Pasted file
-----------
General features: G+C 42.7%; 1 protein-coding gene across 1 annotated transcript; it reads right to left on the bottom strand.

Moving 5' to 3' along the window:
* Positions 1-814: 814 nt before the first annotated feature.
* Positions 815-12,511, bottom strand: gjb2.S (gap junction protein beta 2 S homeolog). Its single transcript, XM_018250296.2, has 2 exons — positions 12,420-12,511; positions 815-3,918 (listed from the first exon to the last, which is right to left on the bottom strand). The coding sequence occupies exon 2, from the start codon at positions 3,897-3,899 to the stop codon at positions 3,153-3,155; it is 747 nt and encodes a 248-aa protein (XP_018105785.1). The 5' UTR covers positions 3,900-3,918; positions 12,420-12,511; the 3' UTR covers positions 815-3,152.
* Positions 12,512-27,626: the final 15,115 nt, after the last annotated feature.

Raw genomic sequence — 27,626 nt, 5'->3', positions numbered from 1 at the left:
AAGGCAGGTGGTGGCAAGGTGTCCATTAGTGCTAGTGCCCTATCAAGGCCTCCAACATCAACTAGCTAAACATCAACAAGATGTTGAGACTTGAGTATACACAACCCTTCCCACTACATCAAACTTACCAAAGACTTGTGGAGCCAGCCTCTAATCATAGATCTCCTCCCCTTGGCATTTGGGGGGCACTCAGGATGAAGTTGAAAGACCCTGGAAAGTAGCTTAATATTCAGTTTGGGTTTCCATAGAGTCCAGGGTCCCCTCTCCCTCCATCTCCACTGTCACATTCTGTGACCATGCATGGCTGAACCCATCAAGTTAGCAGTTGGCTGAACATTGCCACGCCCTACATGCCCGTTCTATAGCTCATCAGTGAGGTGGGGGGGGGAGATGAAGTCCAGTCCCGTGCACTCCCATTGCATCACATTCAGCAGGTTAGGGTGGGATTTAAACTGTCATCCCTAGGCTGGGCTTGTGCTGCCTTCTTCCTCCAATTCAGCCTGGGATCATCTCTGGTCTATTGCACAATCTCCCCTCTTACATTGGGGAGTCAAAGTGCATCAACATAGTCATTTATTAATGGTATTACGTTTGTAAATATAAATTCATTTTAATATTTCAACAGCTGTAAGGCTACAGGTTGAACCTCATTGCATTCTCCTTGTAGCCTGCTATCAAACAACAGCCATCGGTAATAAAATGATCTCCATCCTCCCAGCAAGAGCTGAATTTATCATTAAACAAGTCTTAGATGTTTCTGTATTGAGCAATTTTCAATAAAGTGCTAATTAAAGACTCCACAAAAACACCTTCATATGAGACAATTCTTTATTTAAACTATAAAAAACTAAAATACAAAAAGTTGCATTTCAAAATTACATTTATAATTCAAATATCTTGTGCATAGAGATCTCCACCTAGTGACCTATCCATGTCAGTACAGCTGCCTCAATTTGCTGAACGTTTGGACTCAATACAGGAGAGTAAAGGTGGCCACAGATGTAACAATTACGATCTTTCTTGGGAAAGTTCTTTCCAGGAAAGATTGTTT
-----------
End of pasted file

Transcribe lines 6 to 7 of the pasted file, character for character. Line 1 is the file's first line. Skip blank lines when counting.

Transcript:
Raw genomic sequence — 27,626 nt, 5'->3', positions numbered from 1 at the left:
AAGGCAGGTGGTGGCAAGGTGTCCATTAGTGCTAGTGCCCTATCAAGGCCTCCAACATCAACTAGCTAAACATCAACAAGATGTTGAGACTTGAGTATACACAACCCTTCCCACTACATCAAACTTACCAAAGACTTGTGGAGCCAGCCTCTAATCATAGATCTCCTCCCCTTGGCATTTGGGGGGCACTCAGGATGAAGTTGAAAGACCCTGGAAAGTAGCTTAATATTCAGTTTGGGTTTCCATAGAGTCCAGGGTCCCCTCTCCCTCCATCTCCACTGTCACATTCTGTGACCATGCATGGCTGAACCCATCAAGTTAGCAGTTGGCTGAACATTGCCACGCCCTACATGCCCGTTCTATAGCTCATCAGTGAGGTGGGGGGGGGAGATGAAGTCCAGTCCCGTGCACTCCCATTGCATCACATTCAGCAGGTTAGGGTGGGATTTAAACTGTCATCCCTAGGCTGGGCTTGTGCTGCCTTCTTCCTCCAATTCAGCCTGGGATCATCTCTGGTCTATTGCACAATCTCCCCTCTTACATTGGGGAGTCAAAGTGCATCAACATAGTCATTTATTAATGGTATTACGTTTGTAAATATAAATTCATTTTAATATTTCAACAGCTGTAAGGCTACAGGTTGAACCTCATTGCATTCTCCTTGTAGCCTGCTATCAAACAACAGCCATCGGTAATAAAATGATCTCCATCCTCCCAGCAAGAGCTGAATTTATCATTAAACAAGTCTTAGATGTTTCTGTATTGAGCAATTTTCAATAAAGTGCTAATTAAAGACTCCACAAAAACACCTTCATATGAGACAATTCTTTATTTAAACTATAAAAAACTAAAATACAAAAAGTTGCATTTCAAAATTACATTTATAATTCAAATATCTTGTGCATAGAGATCTCCACCTAGTGACCTATCCATGTCAGTACAGCTGCCTCAATTTGCTGAACGTTTGGACTCAATACAGGAGAGTAAAGGTGGCCACAGATGTAACAATTACGATCTTTCTTGGGAAAGTTCTTTCCAGGAAAGATTGTTT